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Business Tax

Chief Counsel Discusses Allocating Deferred Compensation Expense When Calculating FDII

Thomson Reuters Tax & Accounting  

· 5 minute read

Thomson Reuters Tax & Accounting  

· 5 minute read

In a Legal Advice, Chief Counsel discusses how to allocate and apportion deferred compensation expense relating to services provided before the effective date of Code Sec. 250 when calculating foreign-derived intangible income (FDII).

Allocation and apportionment.

According to the Legal Advice, when determining FDII taxpayers must first determine the factual relationship between a deduction and a class of gross income. Then, the taxpayer must determine how to apportion that deduction to a statutory and residual income grouping within that gross income class. (Code Sec. 861)

The taxpayer’s apportionment method must closely reflect the factual relationship between the deduction and gross income grouping. (Temp Reg §1.861-8T(c)(1))

Deferred compensation expense.

Although a deferred compensation expense (DCE) may relate to gross income derived by the taxpayer in a prior tax year, it must be allocated to a class of gross income, and apportioned based upon the relevant grouping (or groupings) within the class that exists in the tax year the deductions are taken.

Under general federal income tax principles, the law in effect for the tax year in which deductions are taken is applied when determining how deductions relate to a class of gross income. This includes determining which statutory groupings are relevant to apportionment of expenses within such class and the manner of apportionment.


Corporation is an accrual basis taxpayer with a calendar tax year. Corporation’s sole class of gross income is sales of Product A. Beginning in 2018, Corporation claimed the Code Sec. 250 FDII deduction.

For purposes of the FDII deduction, the majority of Corporation gross income in 2018 and later is deduction eligible income (DEI). The corporation claims a significant portion of that DEI income as foreign-derived deduction eligible income (FDDEI).

Since 2014 Corporation has compensated employees with stock-settled restricted stock units (RSUs). Corporation RSUs are designed to reward and retain employees over several years and vest after four years of continuous service. The terms of the RSU provide that delivery of substantially vested shares will occur on the date the vesting condition is satisfied.

Corporation claims that some portion of the deductible RSU expenses for 2018 and later factually relate to a tax year prior to Code Sec. 250’s effective date and, therefore, may be allocated to residual income.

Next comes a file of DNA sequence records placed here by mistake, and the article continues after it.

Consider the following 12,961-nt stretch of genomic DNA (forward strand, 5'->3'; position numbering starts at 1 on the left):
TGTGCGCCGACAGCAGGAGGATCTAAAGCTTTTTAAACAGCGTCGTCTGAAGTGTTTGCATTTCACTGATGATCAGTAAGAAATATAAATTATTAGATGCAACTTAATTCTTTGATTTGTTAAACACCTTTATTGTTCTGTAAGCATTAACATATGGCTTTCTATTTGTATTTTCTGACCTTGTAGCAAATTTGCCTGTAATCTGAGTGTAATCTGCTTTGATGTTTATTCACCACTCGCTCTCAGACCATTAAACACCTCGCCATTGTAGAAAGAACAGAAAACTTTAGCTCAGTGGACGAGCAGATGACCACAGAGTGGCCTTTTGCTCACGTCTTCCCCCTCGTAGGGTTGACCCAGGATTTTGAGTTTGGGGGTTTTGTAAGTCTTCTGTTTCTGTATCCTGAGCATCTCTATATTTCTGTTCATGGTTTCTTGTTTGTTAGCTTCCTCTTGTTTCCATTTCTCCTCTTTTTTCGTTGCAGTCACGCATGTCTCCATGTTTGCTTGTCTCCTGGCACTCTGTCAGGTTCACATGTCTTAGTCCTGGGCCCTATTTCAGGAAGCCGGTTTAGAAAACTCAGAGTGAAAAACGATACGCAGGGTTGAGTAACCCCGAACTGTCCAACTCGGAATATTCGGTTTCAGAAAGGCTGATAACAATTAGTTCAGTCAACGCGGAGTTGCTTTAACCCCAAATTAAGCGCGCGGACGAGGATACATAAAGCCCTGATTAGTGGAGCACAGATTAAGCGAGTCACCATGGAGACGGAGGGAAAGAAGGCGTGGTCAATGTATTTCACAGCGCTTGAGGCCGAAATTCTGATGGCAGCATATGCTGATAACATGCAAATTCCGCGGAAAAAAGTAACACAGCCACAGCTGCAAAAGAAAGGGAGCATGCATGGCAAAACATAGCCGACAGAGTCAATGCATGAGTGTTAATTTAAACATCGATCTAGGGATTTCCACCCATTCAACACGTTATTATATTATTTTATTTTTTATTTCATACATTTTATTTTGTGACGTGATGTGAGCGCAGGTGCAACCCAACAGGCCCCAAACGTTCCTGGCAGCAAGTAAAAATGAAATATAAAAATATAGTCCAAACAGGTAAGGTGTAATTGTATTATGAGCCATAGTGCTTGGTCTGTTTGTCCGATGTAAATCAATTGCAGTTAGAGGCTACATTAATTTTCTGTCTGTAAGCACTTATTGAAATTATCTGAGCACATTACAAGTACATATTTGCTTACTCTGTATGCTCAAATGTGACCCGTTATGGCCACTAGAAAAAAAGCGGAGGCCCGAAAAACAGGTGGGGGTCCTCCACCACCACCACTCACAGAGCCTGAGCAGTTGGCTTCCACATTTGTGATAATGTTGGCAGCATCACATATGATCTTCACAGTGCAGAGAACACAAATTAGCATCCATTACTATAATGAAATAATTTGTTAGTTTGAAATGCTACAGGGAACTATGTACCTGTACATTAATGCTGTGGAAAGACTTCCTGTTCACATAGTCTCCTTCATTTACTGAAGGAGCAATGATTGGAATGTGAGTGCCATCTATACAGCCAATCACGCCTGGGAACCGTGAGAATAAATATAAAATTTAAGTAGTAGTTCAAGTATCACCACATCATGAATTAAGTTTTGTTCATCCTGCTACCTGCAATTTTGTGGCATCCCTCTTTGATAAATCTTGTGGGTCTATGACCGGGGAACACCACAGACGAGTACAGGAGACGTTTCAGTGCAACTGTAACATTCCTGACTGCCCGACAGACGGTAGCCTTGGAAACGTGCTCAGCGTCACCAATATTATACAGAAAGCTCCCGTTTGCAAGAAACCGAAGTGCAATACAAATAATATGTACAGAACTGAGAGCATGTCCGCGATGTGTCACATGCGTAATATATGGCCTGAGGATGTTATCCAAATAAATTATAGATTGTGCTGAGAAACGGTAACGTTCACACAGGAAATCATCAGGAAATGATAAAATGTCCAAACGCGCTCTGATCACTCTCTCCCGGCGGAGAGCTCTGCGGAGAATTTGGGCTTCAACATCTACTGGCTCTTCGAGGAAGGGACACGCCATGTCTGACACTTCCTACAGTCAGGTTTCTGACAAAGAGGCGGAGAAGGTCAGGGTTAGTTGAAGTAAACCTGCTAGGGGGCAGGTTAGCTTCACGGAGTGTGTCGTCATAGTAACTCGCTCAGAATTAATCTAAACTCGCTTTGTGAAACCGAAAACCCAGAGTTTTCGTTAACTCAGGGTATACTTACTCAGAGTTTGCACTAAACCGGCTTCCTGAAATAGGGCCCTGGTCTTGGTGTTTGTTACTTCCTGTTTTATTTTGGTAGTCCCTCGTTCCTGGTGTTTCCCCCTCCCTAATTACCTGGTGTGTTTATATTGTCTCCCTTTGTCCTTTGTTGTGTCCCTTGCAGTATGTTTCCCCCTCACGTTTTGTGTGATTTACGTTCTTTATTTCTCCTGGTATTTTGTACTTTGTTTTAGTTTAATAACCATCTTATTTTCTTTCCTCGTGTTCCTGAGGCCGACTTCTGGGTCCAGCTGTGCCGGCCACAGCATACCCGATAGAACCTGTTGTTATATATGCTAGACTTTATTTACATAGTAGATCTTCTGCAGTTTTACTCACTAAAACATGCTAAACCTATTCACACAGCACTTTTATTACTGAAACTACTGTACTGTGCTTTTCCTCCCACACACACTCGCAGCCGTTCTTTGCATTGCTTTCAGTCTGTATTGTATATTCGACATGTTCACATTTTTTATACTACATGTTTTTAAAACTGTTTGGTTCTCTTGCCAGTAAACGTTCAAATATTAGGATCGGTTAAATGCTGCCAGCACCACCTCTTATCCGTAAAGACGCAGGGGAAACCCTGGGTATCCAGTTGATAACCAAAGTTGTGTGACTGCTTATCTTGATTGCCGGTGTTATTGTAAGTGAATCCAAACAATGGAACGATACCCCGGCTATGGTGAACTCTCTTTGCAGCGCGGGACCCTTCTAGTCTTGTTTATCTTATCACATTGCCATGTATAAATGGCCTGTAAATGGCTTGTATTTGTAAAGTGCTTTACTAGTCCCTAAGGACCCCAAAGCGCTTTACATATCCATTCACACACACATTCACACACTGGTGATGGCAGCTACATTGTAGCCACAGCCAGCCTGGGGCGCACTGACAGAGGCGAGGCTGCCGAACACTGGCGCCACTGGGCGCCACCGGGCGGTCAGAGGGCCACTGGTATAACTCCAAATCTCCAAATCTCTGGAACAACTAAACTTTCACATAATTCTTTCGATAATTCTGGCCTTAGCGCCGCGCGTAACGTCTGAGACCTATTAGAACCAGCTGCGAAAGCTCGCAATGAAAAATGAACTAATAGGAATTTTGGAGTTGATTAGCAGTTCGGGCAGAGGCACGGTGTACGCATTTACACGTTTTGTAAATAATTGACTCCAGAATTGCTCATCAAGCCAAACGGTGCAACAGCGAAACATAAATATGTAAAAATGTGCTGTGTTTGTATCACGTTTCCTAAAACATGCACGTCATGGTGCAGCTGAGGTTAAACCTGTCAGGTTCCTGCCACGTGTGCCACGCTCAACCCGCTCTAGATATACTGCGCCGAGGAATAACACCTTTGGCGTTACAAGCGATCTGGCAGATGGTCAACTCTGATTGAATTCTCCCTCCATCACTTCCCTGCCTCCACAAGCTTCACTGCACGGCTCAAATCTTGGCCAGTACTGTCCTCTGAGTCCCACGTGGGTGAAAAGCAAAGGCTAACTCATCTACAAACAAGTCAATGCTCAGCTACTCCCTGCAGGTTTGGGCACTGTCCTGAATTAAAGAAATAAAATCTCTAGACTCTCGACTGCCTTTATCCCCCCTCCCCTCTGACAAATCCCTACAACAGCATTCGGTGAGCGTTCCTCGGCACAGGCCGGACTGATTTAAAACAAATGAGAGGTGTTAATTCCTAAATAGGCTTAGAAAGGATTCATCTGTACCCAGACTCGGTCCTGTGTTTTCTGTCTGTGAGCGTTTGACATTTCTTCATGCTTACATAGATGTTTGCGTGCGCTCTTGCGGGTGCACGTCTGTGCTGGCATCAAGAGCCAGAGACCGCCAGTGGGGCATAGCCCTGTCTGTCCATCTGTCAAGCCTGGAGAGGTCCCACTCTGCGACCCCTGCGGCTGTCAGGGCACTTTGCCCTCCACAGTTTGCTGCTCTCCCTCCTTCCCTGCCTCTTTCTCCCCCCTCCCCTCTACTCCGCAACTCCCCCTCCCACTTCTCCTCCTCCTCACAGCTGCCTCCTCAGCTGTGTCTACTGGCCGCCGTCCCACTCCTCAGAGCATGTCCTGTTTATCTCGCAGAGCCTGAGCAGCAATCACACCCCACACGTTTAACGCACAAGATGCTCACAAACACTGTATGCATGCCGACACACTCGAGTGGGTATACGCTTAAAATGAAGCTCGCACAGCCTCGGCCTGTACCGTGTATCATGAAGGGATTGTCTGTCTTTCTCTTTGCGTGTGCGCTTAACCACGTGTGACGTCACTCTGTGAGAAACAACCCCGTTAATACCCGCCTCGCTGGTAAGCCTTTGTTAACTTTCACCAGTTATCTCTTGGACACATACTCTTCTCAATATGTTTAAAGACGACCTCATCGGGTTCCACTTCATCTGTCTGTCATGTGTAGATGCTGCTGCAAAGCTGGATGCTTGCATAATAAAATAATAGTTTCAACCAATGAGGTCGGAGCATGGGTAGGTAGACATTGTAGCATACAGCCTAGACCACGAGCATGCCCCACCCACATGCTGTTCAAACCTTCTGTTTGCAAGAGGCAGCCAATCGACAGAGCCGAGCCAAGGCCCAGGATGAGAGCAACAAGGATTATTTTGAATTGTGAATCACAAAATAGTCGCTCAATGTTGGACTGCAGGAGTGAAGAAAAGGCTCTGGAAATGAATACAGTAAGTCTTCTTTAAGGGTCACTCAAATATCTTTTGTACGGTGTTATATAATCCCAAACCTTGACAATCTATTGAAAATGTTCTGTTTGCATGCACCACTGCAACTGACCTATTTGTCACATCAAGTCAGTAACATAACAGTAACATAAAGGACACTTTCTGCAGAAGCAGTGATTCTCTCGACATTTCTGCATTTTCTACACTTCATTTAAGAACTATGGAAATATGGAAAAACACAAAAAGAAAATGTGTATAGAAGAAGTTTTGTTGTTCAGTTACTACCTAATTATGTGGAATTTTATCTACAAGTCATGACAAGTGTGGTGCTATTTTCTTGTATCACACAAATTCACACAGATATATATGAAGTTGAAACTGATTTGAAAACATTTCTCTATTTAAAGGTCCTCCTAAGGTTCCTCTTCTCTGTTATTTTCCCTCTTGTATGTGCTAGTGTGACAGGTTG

Based on the above facts, Chief Counsel determined that Corporation’s DCE deductions must be apportioned between DEI and FDDEI because those are the classes of gross income to which the 2018 DCE deduction relates and any other approach would violate the requirements in the temporary reg. By claiming that its DCE expense may be allocated solely against residual income, rather than apportioned, Corporation is attempting to apply the federal income tax law of an earlier period to such expense, which distorts the amount of FDDEI.

Practitioner response.

In an analysis of the Legal Advice released May 24, international tax professionals at PricewaterhouseCoopers noted that the new guidance renders the IRS’s previous position from 2009 obsolete.

The 2009 guidance dealt with the allocation and apportionment of deferred compensation expense for purposes of computing a taxpayer’s qualified production activity income deduction under Code Sec. 199. This new guidance is the result of “reconsidered advise” of the Office of the Associate Chief Counsel International, but does not expound on specific reasons for the change in position.

According to PwC, the Legal Advice “rejects the position that a deduction for an expense which factually relates to a class of gross income recognized in an earlier tax year should only reduce gross income in the residual grouping and not reduce gross income in the statutory grouping (e.g., RDEI or FDDEI).”

PwC also questioned the necessity of the memorandum, arguing that that Section 861 regs “have not changed since 2009 in a manner materially relevant …” While IRS Legal Advice is not binding, PwC advised taxpayers to nonetheless to consider the new position’s “application to any open years which” Section 199 deductions were taken. Further, companies should reassess their allocation and apportionment of deferred compensation for FDII deduction purposes to anticipate how the guidance may affect their business.

PwC did not immediately respond to Checkpoint’s request for comment.

To continue your research on apportionment of deductions, see FTC 2d/FIN ¶ O-11004.


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